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This definitely did not look like a Three Cup Chicken, a taiwanese dish that comes with a nice sticky sauce littered with basil leaves. Instead we got a bland braised chicken which even i would sulk if given the dish.

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My friend who bought us here had his regular order that came in a sizzling plate. Named a "Kid's meal", no wonder the Australians are only growing bigger, how can a kid stomach a 110gm steak, a mountain of pasta and an egg too? 
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The traditional taiwanese fried chicken pieces was more like battered frozen chicken. Sounds disgusting but actually quite enjoyable to eat.

If you were to ask me, i don't think this is the place to eat, even if there was a perpetual crowd flowing in. Meals that start from AUD 8-9, it is cheap but not dirt cheap or maybe we were just unlucky and ordered all the wrong items.

Address:

Just opposite Maru (the address is 9 Lewina St, Sunnybank QLD 4109)

Its a rather dingy entrance and you have to walk up a flight or two of stairs.

Verdict: A poor 2 stars out of 5 stars. Seriously don't bother unless stepping into a food court that reminds you of a Hong Kong market or an old shopping centre food court in Malaysia appeals to you. 

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By the way, what do you think of the pictures? Its taken with the new iPhone 4! Not as enticing as the DSLR, which i have left at home for my home cooked food but still pretty decent right?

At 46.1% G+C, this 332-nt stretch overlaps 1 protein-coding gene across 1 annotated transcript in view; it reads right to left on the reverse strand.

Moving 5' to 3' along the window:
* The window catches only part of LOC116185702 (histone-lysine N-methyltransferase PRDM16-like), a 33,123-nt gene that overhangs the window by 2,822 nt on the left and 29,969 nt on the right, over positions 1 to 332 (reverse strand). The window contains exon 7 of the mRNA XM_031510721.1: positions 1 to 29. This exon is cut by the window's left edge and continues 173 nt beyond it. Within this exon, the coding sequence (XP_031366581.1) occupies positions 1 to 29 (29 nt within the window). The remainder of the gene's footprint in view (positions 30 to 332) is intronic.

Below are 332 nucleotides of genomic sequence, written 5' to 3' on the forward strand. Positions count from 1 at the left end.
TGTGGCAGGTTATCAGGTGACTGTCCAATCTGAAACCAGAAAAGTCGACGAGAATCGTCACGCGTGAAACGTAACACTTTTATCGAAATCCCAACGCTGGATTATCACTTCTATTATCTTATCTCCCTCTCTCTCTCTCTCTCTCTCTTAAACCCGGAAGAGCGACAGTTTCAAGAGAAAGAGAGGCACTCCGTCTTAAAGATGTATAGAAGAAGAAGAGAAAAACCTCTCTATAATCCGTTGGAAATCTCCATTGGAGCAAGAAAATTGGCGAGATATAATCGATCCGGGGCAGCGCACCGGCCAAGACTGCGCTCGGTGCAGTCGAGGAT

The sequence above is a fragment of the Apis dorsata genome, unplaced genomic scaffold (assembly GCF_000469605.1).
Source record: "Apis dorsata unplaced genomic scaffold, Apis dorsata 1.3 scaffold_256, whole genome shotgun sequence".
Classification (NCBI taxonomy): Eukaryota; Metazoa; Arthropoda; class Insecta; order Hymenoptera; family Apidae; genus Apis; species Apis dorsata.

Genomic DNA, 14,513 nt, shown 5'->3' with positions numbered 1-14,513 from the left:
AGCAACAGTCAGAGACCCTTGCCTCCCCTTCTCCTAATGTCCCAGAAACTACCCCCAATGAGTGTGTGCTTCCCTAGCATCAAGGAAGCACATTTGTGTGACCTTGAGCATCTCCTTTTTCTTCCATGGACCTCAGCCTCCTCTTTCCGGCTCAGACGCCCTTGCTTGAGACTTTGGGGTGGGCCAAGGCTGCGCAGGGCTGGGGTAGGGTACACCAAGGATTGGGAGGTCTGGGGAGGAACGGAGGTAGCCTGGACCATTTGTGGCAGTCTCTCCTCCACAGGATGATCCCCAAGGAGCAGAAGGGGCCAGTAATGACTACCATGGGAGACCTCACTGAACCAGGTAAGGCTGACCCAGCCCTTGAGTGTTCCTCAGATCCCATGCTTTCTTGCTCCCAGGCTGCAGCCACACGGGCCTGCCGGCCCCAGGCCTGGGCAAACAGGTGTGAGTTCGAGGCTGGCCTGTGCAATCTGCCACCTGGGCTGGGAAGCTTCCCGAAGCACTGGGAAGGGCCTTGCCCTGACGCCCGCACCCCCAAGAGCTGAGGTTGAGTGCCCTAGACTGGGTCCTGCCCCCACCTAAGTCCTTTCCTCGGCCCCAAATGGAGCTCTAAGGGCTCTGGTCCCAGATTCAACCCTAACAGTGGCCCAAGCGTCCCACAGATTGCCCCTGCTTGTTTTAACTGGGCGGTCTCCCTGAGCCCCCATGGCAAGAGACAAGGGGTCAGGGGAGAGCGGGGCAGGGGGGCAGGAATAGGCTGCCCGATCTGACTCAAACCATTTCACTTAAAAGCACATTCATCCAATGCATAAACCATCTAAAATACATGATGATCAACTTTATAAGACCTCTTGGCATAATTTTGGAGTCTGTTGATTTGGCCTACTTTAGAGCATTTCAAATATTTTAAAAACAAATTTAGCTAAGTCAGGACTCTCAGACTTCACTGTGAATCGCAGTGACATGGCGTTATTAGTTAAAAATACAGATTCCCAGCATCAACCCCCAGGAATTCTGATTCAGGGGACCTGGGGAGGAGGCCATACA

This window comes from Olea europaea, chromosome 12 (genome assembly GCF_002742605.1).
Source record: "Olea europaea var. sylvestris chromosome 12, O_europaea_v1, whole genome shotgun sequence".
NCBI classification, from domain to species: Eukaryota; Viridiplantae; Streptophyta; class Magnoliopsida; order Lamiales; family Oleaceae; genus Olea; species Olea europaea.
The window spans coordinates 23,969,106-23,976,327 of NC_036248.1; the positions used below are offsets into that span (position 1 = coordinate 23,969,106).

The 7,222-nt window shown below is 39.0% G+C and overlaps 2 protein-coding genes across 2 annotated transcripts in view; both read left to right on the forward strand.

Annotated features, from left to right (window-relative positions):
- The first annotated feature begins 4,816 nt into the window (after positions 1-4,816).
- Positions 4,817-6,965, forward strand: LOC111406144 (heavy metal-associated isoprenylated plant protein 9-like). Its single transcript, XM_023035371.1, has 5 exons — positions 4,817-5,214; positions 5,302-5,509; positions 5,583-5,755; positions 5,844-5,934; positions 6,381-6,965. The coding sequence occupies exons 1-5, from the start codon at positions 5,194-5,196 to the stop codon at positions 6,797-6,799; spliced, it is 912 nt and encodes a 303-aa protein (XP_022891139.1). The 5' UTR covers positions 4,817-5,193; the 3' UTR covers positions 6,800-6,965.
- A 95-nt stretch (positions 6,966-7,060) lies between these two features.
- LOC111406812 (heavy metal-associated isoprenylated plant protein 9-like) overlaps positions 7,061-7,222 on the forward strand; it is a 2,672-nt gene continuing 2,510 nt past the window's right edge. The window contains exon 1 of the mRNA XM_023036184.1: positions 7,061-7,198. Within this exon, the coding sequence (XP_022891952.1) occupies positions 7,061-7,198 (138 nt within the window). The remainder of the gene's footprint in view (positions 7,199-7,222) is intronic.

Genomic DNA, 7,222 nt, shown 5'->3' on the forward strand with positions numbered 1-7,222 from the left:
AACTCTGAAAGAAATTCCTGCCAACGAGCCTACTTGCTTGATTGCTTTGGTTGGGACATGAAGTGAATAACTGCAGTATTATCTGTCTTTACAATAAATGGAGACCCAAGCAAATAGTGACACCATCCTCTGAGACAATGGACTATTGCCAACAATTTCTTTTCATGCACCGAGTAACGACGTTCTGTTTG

Tuesday, November 9, 2010

Seven Seeds @ Carlton, Melbourne

One of the most talked about places to grab a coffee, without a doubt belongs to Seven Seeds. When someone flies in from Tasmania on an early Saturday morning and suggests that the first place he wants to have a breakfast and a coffee is Seven Seeds, it is definitely not child's play.


Having visited place three or four times already in a short span of time, this place comes heavily recommended.


No doubt if you want a coffee here, order a double ristretto latte or if you want a weaker one, order a ristretto latte. Their chai latte is equally as good but you ultimately should try their coffee.


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The place is decently huge but be prepared to share a table and wait a while as well.


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I understand the menu does rotate but if you are there, you have got to order their french toast (especially if you have a sweet tooth). The generous amount of mascarpone cheese ontop of the eggy toast sends you to heaven, literally or as my brother say figuratively since i technically didn't fly to heaven and stay there. Looking at it, i am drooling for a piece eventhough it is closer to dinner time as i write this.

Tourist looking for a coffee? Or happen to be around the area looking for a coffee? Looking for a french toast? I recommend Seven Seeds.
Seven Seeds on Urbanspoon


Verdict: 4 stars out of 5 stars. Brilliant coffee and orgasmic french toast (the picture doesn't do it justice of course).